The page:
Making the Tough Calls

Every church needs a youth group. Isn’t that right? That is the impression one gets. But what if the majority of the people in your community and in your church are young families and seniors, do you still have a youth group?

We had to make a tough call recently. I’m still not quite sure if there will be fallout from it or not. We, meaning the Elders Board, had to make the tough decision of deciding we would not have a youth group this next year. We don’t know about the year after that or the next, but this year we will not be running a youth group.

When I arrived a this church 7 years ago they had  a great youth center and a part time youth pastor. A year or two after I arrived they celebrated a Grade 12 Grad in our church and had about 12 grads. But from then on the youth group slowly declined. A year ago our part time youth pastor resigned. Last year we tried running with volunteer help. But we had very irregular and very low attendance. The volunteers were discouraged and decided they would not help with youth this year.

Recently, the Elders Board has been working through our church Vision and Purpose and Plans. In our discussions we realized that we have a church with hardly any youth in it. Our church and our community are predominantly young families and seniors. We do not have a Jr. or Sr. High School in town, so families with teens do not choose to move here and those whose children become teens choose to move out of town. tough_decisions_aheadWhile there are some youth, we need to understand our limited resources and focus on who we have right now. We might have a youth program again, but not this year.

This is not an easy decision and may be misunderstood by some, but it was a decision we felt we needed to make. We are presently thinking through how best to talk with our congregation about this decision. There will be questions, but hopefully they understand. Some might see us not having a youth program as “going backwards”. Instead, I see it as a step forward in clarifying our vision. If we really felt we needed to make this happen, then we would find a way, but it is not part of our vision for this next year.

As leaders, we need to make the tough decisions even if they may be misunderstood. As a pastor of a small church, as leaders in a small church, we can’t do everything. We have to be more focused. Young families and Seniors is our new focus.

Don’t be scared to make the tough calls.

Do We Have To Expect Our Youth Will Leave the Faith?

I just had the great opportunity, a couple of weeks ago, of moving my daughter to Vancouver. She’s enrolled in film school.

And then I see an interview by Josh McDowell – and another new book warning us that we are to expect that 70% of our young people will walk away from God by the time they are in their early twenties. Not the most encouraging to a parent who has just dropped off his daughter in the city for school.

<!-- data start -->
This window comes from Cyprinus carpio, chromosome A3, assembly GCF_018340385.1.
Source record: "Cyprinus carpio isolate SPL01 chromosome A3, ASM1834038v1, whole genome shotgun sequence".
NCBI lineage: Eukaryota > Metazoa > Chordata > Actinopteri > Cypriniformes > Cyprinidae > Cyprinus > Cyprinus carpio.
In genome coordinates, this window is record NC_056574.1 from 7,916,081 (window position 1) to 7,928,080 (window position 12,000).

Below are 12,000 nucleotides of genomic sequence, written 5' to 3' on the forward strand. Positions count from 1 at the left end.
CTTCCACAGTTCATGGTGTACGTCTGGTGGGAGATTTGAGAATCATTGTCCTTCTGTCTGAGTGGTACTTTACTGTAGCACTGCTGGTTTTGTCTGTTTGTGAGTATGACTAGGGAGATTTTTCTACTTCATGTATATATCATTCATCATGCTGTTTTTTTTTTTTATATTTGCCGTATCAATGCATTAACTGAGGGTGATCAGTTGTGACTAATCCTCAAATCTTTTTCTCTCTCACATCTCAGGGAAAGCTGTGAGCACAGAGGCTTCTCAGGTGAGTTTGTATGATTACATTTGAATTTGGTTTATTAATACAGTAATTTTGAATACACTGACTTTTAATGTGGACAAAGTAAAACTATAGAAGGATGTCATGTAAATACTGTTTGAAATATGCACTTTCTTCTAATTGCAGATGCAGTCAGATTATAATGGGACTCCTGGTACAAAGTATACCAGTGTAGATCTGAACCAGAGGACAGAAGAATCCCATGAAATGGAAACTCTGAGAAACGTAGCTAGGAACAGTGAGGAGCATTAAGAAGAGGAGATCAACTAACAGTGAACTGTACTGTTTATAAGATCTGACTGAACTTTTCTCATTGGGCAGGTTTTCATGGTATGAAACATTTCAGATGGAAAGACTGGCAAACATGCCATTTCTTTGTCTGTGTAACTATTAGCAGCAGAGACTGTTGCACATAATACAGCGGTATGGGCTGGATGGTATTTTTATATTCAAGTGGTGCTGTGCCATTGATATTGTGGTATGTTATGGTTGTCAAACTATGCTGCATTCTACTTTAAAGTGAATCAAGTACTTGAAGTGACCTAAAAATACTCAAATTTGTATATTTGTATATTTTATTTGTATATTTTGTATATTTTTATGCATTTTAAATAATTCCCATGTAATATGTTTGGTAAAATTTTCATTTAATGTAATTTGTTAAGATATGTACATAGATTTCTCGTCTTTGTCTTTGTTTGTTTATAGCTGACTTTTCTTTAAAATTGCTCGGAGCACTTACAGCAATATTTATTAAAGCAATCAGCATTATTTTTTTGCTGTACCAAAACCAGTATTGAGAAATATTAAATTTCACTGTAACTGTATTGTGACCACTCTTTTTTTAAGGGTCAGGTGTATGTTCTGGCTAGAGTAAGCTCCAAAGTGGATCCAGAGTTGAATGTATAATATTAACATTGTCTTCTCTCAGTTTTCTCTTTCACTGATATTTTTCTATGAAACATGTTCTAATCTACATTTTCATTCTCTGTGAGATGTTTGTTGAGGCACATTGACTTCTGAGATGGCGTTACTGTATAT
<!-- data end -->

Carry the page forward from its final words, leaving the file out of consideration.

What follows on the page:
But it made me think about this concern as both a parent and a pastor. Should we expect that our youth will drift away? While there are examples of kids who have wandered away, aren’t there a number of examples of those who did not?

I don’t feel worried about my daughter. Here’s why.

1. We made church a priority as a family all her life. And not just because I’m a pastor. We made church a priority, even making sure we went to church when we were on holidays. We made sure to never make it feel like a duty but a privilege to be part of a church. We involved our family in serving in the church from an early age – helping with children’s ministry, with music, and whatever else we could do.

2. We made sure our children understood what salvation was all about. I’m not worried about our daughter because I’m convinced that she really came to faith herself. She made a decision to follow Jesus that was her decision, a decision she understood, a decision she chose to make. This is going to go with her wherever she is.

3. My wife and I told our daughters we expected them to take at least one year of Bible School at a school of their choice. My daughter spent a year at Capernwray. This was an opportunity for her to grow spiritually on her own, away from her parents. She had the opportunity to learn with others her age. It gave her an opportunity to further think through her faith in an environment where she could question in a safe environment.

4. When we dropped our daughter off at school, we took the time to check out a couple of churches with her. It’s been a few Sundays now and she has been attending one of the churches both Sundays.  And she even met another young girl who attends the same church.

5. And we have been praying for our daughter. God has been working in her life all the time. I trust that God will walk with her.

I don’t think we need to be scared to send our kids away to college. We just need to do some work to help them along. Much of this is stuff that happens when they are younger.

And as a pastor, I probably need to do more to encourage the parents in the church with their children.

Some will still choose to walk away, but we don’t need to expect them too.